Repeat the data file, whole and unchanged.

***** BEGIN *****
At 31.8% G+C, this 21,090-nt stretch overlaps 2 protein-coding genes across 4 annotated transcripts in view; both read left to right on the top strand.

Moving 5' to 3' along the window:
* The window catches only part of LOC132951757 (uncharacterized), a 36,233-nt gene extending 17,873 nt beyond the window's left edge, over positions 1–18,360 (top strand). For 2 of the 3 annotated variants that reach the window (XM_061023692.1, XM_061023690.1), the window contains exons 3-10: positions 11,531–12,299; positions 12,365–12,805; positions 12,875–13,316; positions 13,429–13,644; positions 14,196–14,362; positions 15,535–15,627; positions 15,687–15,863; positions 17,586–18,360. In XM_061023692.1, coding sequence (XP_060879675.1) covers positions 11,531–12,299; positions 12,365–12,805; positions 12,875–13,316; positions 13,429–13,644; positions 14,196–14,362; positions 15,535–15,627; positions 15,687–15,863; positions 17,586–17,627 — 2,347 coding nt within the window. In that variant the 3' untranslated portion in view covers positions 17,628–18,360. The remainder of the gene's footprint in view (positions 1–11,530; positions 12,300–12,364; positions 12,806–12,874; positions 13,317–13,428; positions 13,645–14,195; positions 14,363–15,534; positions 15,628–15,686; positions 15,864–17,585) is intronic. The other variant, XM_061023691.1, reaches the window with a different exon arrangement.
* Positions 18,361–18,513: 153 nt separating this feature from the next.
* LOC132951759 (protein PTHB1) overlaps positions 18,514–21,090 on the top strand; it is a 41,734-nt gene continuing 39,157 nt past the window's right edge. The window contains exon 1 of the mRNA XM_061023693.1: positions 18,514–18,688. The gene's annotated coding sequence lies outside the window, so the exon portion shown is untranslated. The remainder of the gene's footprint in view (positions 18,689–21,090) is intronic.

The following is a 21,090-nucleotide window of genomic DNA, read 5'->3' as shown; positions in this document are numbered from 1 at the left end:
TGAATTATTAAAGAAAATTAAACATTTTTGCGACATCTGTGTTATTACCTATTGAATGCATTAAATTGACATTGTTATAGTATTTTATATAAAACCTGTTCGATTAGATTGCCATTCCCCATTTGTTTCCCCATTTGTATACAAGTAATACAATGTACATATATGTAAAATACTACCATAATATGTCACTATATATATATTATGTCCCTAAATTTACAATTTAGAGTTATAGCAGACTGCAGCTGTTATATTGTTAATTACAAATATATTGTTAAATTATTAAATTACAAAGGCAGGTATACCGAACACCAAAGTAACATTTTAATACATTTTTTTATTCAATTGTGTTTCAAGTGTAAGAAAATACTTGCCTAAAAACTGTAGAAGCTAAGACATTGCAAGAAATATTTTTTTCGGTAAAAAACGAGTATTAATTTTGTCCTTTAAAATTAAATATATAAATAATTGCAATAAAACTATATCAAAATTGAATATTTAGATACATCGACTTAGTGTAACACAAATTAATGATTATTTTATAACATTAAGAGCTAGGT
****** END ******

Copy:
At 31.8% G+C, this 21,090-nt stretch overlaps 2 protein-coding genes across 4 annotated transcripts in view; both read left to right on the top strand.

Moving 5' to 3' along the window:
* The window catches only part of LOC132951757 (uncharacterized), a 36,233-nt gene extending 17,873 nt beyond the window's left edge, over positions 1–18,360 (top strand). For 2 of the 3 annotated variants that reach the window (XM_061023692.1, XM_061023690.1), the window contains exons 3-10: positions 11,531–12,299; positions 12,365–12,805; positions 12,875–13,316; positions 13,429–13,644; positions 14,196–14,362; positions 15,535–15,627; positions 15,687–15,863; positions 17,586–18,360. In XM_061023692.1, coding sequence (XP_060879675.1) covers positions 11,531–12,299; positions 12,365–12,805; positions 12,875–13,316; positions 13,429–13,644; positions 14,196–14,362; positions 15,535–15,627; positions 15,687–15,863; positions 17,586–17,627 — 2,347 coding nt within the window. In that variant the 3' untranslated portion in view covers positions 17,628–18,360. The remainder of the gene's footprint in view (positions 1–11,530; positions 12,300–12,364; positions 12,806–12,874; positions 13,317–13,428; positions 13,645–14,195; positions 14,363–15,534; positions 15,628–15,686; positions 15,864–17,585) is intronic. The other variant, XM_061023691.1, reaches the window with a different exon arrangement.
* Positions 18,361–18,513: 153 nt separating this feature from the next.
* LOC132951759 (protein PTHB1) overlaps positions 18,514–21,090 on the top strand; it is a 41,734-nt gene continuing 39,157 nt past the window's right edge. The window contains exon 1 of the mRNA XM_061023693.1: positions 18,514–18,688. The gene's annotated coding sequence lies outside the window, so the exon portion shown is untranslated. The remainder of the gene's footprint in view (positions 18,689–21,090) is intronic.

The following is a 21,090-nucleotide window of genomic DNA, read 5'->3' as shown; positions in this document are numbered from 1 at the left end:
TGAATTATTAAAGAAAATTAAACATTTTTGCGACATCTGTGTTATTACCTATTGAATGCATTAAATTGACATTGTTATAGTATTTTATATAAAACCTGTTCGATTAGATTGCCATTCCCCATTTGTTTCCCCATTTGTATACAAGTAATACAATGTACATATATGTAAAATACTACCATAATATGTCACTATATATATATTATGTCCCTAAATTTACAATTTAGAGTTATAGCAGACTGCAGCTGTTATATTGTTAATTACAAATATATTGTTAAATTATTAAATTACAAAGGCAGGTATACCGAACACCAAAGTAACATTTTAATACATTTTTTTATTCAATTGTGTTTCAAGTGTAAGAAAATACTTGCCTAAAAACTGTAGAAGCTAAGACATTGCAAGAAATATTTTTTTCGGTAAAAAACGAGTATTAATTTTGTCCTTTAAAATTAAATATATAAATAATTGCAATAAAACTATATCAAAATTGAATATTTAGATACATCGACTTAGTGTAACACAAATTAATGATTATTTTATAACATTAAGAGCTAGGT